Burning Man has said it is “Impossible to say right now” if the flagship festival will go ahead this year.
After weeks of deliberation and uncertainty last year, the announcement Burning Man 2020 would not be going ahead due to ongoing concerns related to the coronavirus pandemic. Now, almost 12 months later, the team behind the Nevada festival have said it is “impossible” to say whether a 2021 edition of the festival would go ahead.
In a post via the Burning Man journal, the event’s Associate Director of Communications, Dominique Debucquoy-Dodley, said: “If it isn’t immediately and fundamentally obvious, let me make it clear as day: There is nothing we want more than to build Black Rock City side-by-side with you again. It’s the holy grail. It’s our north star. Putting up that bright orange trash fence, raising the Man, then watching the string of pearly white headlights drive (at 5 MPH please!) along Gate Road and into the heart of BRC to build the most inspiring place in the world.”
“Predictably, of course, it’s impossible to say right now if Black Rock City can happen in 2021,” he continued. “We want you to know we’re doing everything we can to be ready if the stars align. In fact, we’re trying to help the stars get there. In collaboration with other large-scale outdoor events in Nevada and our permitting agencies, our Government Affairs team is working behind the scenes to support the State of Nevada in their efforts to ensure safe and successful events in 2021.”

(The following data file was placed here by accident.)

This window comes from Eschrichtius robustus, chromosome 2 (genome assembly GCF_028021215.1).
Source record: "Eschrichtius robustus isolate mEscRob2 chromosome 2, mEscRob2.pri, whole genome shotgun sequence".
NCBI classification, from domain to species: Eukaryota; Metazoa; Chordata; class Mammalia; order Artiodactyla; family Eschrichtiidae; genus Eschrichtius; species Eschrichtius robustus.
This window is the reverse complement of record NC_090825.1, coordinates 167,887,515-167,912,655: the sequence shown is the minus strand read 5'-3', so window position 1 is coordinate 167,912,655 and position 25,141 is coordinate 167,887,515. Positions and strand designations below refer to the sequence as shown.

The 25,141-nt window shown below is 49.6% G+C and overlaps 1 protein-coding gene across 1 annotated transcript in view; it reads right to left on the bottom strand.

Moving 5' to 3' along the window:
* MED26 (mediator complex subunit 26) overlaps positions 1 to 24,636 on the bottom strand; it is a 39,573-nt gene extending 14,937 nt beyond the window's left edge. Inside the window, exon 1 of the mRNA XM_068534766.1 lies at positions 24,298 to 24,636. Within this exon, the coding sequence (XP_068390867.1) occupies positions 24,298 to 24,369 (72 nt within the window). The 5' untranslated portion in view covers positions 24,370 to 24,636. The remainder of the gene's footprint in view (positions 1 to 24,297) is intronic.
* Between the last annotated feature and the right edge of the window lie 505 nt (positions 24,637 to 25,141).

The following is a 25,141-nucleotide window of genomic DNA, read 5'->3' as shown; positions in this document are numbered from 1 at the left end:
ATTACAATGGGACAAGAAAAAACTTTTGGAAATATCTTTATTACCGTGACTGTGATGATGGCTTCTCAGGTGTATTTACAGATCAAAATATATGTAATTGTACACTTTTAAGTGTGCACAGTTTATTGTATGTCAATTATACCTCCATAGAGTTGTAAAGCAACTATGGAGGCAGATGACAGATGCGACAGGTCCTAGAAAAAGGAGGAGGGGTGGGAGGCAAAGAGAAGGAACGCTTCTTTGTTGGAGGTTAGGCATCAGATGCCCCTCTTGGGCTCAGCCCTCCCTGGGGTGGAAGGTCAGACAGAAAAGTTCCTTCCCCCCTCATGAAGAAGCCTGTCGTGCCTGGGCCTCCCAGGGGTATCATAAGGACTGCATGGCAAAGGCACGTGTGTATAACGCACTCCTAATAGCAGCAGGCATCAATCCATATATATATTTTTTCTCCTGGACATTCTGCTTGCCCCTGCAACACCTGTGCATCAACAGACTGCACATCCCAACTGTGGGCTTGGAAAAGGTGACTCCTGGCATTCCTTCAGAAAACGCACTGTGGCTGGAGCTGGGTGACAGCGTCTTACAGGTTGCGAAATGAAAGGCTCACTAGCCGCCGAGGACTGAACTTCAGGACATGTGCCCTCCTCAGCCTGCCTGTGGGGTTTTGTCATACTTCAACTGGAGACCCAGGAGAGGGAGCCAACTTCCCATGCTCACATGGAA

Debucquoy-Dodley also added that a COVID-19 task force were monitoring the changing situation each day, to help the event “move forward safely”.
Last year, an alternative, virtual event and was announced in the festival’s place: Dusty Multiverse.
In February 2020, Burning Man announced they would be moving forward with suing the U.S. federal government. The festival first filed the lawsuit against the Bureau of Land Management (BLM) back in December 2019, demanding that the goverment honor its appeals process in relation to costs that it imposes at the event. It equates to a total of $18 million in permit costs levied against the festival since 2015.